Captain America: The Winter Soldier, |
directed by Joe & Anthony Russo
(Walt Disney, 2014)
Captain America: The First Avenger placed Cap within his proper context as a Superman-esque hero, covered with the flag and representing America at its peak. It was far more nostalgic and Cap was in his element. Now, as S.H.I.E.L.D.'s operative in its ever-expanding espionage operations, Steve Rogers (Chris Evans) is questioning what his country has become. After he is suspected of foul play in an attack on Nick Fury (Samuel L. Jackson) and attacked by a mysterious assailant whose powers match his own, Cap goes on the offensive with the help of Black Widow (Scarlett Johansson) and a new hero, Falcon (Anthony Mackie).
In spite of his regular gigs with fellow S.H.I.E.L.D. agent Natasha Romanov/Black Widow, Rogers is feeling distinctly uneasy and left behind. Although he's improving as a fighter and soaking up the new world rules with ease, he doesn't necessarily recognize the world in which he lives. Nor does he care for covert missions. He soon realizes that he isn't being told everything. After Fury is assaulted by a supervillain with a lethal bionic arm, Cap escapes arrest with the help of Widow and attempts to stop their former employers from trying to create a 1984-like dystopia. There's a lot in here about political and personal trust. Sometimes it takes an uncomplicated man to sense when things are going in the wrong direction.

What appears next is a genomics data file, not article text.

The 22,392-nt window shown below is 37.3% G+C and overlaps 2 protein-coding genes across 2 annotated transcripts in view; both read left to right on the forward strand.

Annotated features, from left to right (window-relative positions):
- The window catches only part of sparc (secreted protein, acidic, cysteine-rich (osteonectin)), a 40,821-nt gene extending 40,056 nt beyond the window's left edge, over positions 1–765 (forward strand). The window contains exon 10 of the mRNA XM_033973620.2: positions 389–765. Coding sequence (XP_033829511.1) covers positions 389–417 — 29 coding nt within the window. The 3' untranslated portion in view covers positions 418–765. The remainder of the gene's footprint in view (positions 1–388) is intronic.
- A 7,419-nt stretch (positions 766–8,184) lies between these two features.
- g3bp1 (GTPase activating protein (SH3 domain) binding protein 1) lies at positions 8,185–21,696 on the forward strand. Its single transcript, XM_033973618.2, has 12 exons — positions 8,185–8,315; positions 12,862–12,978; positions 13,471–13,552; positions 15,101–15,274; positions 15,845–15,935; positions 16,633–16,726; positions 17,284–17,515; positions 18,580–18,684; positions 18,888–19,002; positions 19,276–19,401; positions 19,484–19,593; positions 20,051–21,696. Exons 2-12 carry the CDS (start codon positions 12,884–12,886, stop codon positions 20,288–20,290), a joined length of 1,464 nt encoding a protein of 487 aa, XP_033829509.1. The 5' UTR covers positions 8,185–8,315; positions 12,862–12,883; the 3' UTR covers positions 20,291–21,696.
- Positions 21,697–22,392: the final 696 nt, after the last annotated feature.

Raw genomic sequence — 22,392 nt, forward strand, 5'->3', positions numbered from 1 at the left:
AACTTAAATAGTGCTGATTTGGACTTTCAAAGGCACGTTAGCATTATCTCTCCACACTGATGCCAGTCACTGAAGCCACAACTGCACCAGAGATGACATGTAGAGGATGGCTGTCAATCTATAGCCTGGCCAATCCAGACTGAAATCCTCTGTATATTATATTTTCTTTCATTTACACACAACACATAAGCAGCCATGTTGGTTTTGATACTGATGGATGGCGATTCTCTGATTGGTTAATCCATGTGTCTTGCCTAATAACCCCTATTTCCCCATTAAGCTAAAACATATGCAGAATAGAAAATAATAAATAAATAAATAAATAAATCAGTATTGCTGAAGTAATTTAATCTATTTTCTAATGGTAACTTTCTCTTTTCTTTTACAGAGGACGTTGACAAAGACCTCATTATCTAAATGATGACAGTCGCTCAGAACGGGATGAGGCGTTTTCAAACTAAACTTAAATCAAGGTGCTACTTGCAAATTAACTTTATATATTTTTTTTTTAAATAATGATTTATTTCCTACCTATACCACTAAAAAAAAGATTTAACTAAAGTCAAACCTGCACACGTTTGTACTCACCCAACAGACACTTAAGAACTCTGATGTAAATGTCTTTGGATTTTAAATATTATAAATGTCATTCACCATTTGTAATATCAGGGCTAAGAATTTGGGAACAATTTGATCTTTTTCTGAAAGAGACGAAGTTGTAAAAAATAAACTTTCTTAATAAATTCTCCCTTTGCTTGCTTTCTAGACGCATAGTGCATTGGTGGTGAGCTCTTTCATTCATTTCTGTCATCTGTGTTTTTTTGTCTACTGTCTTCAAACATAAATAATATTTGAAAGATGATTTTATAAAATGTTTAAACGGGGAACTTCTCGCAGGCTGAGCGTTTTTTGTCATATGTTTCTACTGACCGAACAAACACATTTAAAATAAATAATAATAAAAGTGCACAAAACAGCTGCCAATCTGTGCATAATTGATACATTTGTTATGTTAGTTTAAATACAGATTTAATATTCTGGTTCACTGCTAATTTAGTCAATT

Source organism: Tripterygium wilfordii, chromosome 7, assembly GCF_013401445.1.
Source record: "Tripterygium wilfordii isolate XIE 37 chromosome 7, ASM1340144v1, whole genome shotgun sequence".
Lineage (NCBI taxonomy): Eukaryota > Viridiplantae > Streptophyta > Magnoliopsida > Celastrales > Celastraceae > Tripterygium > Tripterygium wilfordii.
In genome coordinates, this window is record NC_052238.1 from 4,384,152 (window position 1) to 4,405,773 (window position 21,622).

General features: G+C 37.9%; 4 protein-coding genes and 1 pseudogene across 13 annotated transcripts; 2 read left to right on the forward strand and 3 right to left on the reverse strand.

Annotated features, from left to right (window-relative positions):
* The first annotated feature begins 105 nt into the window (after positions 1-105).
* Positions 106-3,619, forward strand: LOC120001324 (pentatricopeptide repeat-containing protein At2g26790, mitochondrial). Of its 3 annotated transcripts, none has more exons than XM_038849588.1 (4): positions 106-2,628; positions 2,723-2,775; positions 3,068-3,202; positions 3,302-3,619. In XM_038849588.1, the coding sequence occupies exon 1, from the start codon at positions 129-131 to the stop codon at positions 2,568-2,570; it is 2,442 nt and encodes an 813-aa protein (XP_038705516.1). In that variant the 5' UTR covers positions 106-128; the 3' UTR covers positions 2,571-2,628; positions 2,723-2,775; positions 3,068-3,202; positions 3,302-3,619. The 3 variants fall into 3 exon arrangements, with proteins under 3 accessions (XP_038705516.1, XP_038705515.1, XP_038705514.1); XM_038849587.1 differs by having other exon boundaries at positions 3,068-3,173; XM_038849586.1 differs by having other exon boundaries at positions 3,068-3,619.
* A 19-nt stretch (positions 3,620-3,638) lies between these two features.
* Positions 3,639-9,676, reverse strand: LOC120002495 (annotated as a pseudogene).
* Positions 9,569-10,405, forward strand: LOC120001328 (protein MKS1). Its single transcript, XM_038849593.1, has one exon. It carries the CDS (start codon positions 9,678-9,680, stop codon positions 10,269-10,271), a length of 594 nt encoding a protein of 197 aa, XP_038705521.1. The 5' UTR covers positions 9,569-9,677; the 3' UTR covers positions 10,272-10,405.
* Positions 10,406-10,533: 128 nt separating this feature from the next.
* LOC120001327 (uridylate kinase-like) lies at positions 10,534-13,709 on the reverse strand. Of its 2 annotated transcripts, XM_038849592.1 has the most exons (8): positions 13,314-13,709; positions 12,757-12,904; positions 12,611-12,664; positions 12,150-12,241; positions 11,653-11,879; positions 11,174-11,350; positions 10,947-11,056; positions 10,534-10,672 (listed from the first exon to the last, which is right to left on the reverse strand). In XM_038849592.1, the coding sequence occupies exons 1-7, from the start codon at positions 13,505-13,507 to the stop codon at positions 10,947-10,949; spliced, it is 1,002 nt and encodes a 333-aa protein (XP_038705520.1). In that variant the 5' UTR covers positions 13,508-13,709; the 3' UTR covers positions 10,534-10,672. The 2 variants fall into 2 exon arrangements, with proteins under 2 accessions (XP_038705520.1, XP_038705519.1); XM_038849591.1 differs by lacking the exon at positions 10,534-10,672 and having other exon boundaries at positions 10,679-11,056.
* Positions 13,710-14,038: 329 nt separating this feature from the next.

Directors Joe and Anthony Russo, who directed episodes of Community (Danny Pudi/Abed makes a cameo) and Arrested Development, are more than credible action directors, unafraid to take chances with growing Cap's character or setting up the movie to flex some big, plot-development muscles crucial to the Avengers: Age of Ultron movie. There are lots of action set pieces, all supported by a fairly complex, layered plot that gets a bit stilted in the third act but finishes up well. Evans and Johansson have marvelous chemistry as workmates and friends who egg each other on but who are loyal to one another and to Fury. They understand one another as no one else does.
There's some serious emotional and political issues in a movie that could have coasted on being an action oriented, pivotal tie-in to another movie but the Russos, drawing on Captain America writer Ed Brubaker's revamp, go darker and more serious, with the result that Cap shines out as a true hero in a morally gray world.
10 May 2014
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